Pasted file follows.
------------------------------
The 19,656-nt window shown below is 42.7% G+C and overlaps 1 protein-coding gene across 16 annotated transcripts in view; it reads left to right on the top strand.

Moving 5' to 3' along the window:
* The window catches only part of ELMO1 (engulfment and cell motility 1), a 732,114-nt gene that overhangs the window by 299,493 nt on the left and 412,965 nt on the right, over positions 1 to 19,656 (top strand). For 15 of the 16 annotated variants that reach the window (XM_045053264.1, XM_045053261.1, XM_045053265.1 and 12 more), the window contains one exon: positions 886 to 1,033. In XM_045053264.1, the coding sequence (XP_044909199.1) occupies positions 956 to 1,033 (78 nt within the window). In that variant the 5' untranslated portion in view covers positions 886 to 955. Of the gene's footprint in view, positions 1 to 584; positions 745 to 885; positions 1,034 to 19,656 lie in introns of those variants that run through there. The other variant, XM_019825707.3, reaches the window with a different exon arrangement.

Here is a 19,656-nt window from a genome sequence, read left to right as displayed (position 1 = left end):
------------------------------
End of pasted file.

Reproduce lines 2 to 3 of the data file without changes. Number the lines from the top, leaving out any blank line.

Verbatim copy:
Moving 5' to 3' along the window:
* The window catches only part of ELMO1 (engulfment and cell motility 1), a 732,114-nt gene that overhangs the window by 299,493 nt on the left and 412,965 nt on the right, over positions 1 to 19,656 (top strand). For 15 of the 16 annotated variants that reach the window (XM_045053264.1, XM_045053261.1, XM_045053265.1 and 12 more), the window contains one exon: positions 886 to 1,033. In XM_045053264.1, the coding sequence (XP_044909199.1) occupies positions 956 to 1,033 (78 nt within the window). In that variant the 5' untranslated portion in view covers positions 886 to 955. Of the gene's footprint in view, positions 1 to 584; positions 745 to 885; positions 1,034 to 19,656 lie in introns of those variants that run through there. The other variant, XM_019825707.3, reaches the window with a different exon arrangement.